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Albums worth of photos and scattered receipts may serve as breadcrumbs when you're trying to revisit your travels, but they're far from an ideal solution. MapHook has an alternative, though, with its free Android and iOS app that lets you tag your stops on a map, add photos, video and notes about what you saw and even share the trip with close friends or the general public. Not only can you get insights from other travelers, but MapHook is also powered by sources like Yelp, Foursquare, Wikipedia, Groupon and more. You'll have tips, deals and details on local hot spots and points of interest to enhance your adventure. To help one lucky Engadget reader get started, MapHook has even provided a new HTC One M8. All you need to do is head down to the Rafflecopter widget below for up to three chances at winning. It'll go a long way towards helping you remember that place you went that one time.

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GERMAN-ELECTRONICS-ENTERTAINMENT-LIFESTYLE-IT-FAIR-IFA

IFA is one of the largest consumer electronics trade shows in the world, and it's also one of the most unique. The annual show, held this week in Berlin, has a knack for announcing new washing machines, sewing machines and kitchen appliances alongside the latest smartphones, smartwatches and tablets. Here at Engadget, we're primarily focused on the latter (though who doesn't love a free fruit smoothie sample from time to time?), and there's a lot to cover. Let's head straight into what new gadgets and devices we can expect to see announced at this week's event.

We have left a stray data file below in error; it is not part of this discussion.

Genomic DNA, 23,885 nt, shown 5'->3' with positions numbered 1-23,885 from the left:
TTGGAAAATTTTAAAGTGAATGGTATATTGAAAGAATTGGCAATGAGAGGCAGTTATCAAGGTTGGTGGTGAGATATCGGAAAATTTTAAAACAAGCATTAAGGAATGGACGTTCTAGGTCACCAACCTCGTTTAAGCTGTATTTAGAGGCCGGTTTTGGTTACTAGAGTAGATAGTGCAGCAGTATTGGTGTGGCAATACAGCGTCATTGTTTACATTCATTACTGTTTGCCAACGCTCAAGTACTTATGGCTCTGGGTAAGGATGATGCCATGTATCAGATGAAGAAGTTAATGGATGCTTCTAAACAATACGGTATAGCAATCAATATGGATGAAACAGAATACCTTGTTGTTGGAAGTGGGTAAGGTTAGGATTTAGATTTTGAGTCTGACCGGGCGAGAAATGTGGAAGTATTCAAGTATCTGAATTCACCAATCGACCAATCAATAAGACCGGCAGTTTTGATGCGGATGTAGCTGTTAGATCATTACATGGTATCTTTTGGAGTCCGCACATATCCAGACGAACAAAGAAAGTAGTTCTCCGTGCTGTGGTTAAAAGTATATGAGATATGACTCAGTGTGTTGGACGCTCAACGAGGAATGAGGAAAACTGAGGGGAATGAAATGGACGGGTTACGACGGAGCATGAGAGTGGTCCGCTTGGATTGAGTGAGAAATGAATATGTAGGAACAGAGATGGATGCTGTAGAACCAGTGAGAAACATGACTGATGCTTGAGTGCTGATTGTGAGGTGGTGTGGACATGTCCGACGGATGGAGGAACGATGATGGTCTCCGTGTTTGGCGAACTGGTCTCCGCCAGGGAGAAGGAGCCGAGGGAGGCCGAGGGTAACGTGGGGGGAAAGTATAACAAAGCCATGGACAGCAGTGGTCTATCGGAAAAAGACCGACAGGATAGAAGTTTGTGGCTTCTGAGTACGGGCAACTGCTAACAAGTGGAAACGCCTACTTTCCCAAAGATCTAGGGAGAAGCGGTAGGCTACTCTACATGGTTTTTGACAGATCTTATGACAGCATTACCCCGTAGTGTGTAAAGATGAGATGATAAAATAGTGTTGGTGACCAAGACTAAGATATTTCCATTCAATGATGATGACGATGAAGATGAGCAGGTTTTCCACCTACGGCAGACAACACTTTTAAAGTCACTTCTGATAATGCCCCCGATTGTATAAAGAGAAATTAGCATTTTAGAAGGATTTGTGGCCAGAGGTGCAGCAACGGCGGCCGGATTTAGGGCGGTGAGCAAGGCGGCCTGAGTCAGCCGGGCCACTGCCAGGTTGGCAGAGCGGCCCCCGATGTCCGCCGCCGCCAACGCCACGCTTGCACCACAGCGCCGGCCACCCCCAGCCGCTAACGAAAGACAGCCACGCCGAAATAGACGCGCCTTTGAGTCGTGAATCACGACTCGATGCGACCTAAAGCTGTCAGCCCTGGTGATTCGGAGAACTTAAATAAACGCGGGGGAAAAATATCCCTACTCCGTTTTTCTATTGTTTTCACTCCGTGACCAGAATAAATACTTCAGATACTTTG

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Epson Runsense

How do you know when wrist-worn technology is officially a trend? When a brand best known for its printers gets in on the action. As promised, Epson is launching its first wrist-based wearables, and they're all about improving your fitness. Each line delivers a slight twist on a familiar formula. The Runsense GPS watch range (shown above) can track your running even if it loses signal thanks to stride sensors on some models, and lasts for a healthy 30 hours of continuous tracking; you may not need to recharge for days. The Pulsense line, meanwhile, monitors your heart rate, activity and sleep quality using a blend of optical and motion sensors. You theoretically never have to take the tracker off, although the 36-hour battery suggests you'll be doing that quite often.